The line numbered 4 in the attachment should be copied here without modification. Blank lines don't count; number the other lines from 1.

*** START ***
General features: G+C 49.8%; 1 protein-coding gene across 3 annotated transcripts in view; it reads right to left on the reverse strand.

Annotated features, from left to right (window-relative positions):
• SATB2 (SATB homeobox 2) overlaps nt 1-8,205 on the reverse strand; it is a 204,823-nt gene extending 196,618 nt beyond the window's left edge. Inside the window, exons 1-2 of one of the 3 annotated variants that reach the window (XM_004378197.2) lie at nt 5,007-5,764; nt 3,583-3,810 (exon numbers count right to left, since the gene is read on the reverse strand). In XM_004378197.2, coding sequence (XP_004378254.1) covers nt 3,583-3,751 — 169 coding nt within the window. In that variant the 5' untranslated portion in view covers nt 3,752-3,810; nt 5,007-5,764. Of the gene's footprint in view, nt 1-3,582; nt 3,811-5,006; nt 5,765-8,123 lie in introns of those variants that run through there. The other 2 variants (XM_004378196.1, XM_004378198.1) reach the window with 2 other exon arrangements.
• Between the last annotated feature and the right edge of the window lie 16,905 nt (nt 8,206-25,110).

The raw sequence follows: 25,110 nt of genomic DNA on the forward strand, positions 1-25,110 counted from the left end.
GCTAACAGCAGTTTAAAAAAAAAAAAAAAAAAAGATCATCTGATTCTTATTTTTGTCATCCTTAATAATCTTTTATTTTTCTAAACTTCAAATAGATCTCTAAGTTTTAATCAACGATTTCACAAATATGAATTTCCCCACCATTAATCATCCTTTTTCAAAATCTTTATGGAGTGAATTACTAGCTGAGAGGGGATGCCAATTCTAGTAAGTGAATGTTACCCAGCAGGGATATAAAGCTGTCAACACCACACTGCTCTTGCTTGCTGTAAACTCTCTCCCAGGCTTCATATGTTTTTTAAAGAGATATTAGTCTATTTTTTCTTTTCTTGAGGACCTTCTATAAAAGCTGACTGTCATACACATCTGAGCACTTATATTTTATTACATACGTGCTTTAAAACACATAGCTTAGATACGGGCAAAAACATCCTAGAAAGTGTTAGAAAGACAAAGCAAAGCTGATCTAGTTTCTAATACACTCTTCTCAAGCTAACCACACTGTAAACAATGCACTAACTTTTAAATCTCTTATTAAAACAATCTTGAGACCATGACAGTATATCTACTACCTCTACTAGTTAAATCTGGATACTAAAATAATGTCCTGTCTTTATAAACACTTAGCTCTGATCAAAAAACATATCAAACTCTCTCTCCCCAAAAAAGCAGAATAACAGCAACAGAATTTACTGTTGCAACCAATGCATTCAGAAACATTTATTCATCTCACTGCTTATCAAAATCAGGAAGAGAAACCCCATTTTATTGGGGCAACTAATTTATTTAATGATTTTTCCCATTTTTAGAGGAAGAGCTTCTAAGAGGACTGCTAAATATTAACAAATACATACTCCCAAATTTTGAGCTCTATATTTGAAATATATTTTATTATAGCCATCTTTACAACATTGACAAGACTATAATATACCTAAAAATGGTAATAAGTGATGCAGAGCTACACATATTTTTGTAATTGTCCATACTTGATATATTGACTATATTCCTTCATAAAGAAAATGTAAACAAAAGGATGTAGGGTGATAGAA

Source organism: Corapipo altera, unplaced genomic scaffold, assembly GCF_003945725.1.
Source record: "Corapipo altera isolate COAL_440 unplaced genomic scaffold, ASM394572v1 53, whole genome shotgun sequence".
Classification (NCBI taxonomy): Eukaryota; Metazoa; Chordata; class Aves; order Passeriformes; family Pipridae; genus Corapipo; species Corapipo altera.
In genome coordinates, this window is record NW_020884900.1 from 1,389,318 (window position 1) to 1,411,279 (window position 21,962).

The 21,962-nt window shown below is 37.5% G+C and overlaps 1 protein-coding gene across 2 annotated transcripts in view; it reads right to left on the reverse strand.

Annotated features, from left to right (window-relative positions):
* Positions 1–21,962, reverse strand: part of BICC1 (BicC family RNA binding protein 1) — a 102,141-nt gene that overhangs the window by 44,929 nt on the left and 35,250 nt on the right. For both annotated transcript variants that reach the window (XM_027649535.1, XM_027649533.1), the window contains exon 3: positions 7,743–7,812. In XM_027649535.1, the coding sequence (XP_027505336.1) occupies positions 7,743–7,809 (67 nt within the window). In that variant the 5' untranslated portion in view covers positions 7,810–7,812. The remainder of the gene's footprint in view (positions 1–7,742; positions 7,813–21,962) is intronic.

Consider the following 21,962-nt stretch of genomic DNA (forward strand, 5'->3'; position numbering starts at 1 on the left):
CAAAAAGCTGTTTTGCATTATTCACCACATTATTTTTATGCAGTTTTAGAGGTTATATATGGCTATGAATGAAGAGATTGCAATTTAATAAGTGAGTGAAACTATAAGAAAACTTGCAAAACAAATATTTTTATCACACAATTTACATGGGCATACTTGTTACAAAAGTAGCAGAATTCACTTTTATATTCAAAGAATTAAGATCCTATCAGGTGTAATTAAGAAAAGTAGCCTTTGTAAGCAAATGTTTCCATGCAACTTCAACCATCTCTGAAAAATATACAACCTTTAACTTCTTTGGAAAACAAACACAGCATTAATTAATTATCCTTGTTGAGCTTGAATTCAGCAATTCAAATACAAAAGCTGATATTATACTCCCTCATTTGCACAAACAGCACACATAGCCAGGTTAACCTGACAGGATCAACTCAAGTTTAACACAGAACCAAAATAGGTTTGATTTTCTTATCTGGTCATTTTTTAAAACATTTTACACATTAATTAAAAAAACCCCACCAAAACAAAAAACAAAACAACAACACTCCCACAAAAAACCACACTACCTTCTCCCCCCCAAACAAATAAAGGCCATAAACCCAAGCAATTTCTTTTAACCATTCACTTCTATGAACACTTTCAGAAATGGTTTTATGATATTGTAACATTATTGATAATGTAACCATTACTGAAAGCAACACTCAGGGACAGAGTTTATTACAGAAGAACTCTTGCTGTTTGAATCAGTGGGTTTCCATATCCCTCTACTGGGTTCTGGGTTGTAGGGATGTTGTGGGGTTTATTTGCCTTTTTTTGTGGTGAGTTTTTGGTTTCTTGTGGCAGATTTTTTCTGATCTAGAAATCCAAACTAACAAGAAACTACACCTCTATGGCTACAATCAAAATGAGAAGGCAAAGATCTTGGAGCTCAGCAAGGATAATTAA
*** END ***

• Between the last annotated feature and the right edge of the window lie 16,905 nt (nt 8,206-25,110).